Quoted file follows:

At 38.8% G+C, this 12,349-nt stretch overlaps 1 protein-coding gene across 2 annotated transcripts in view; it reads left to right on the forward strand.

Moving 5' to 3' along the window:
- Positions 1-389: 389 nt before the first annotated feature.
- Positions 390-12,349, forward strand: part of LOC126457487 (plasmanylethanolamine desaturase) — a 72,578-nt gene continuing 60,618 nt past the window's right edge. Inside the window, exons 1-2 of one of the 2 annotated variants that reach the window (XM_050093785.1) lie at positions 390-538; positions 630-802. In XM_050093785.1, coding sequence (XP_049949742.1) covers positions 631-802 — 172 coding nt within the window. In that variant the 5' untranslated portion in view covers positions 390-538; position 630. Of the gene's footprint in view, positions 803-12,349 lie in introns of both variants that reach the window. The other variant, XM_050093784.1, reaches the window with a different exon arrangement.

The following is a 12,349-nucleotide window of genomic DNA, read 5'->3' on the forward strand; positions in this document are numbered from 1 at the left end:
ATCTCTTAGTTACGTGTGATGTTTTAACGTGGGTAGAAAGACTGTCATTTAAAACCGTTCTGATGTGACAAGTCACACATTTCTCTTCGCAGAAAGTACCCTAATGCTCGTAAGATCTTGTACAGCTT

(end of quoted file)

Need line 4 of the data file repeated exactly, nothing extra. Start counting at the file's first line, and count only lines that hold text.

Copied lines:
- Positions 390-12,349, forward strand: part of LOC126457487 (plasmanylethanolamine desaturase) — a 72,578-nt gene continuing 60,618 nt past the window's right edge. Inside the window, exons 1-2 of one of the 2 annotated variants that reach the window (XM_050093785.1) lie at positions 390-538; positions 630-802. In XM_050093785.1, coding sequence (XP_049949742.1) covers positions 631-802 — 172 coding nt within the window. In that variant the 5' untranslated portion in view covers positions 390-538; position 630. Of the gene's footprint in view, positions 803-12,349 lie in introns of both variants that reach the window. The other variant, XM_050093784.1, reaches the window with a different exon arrangement.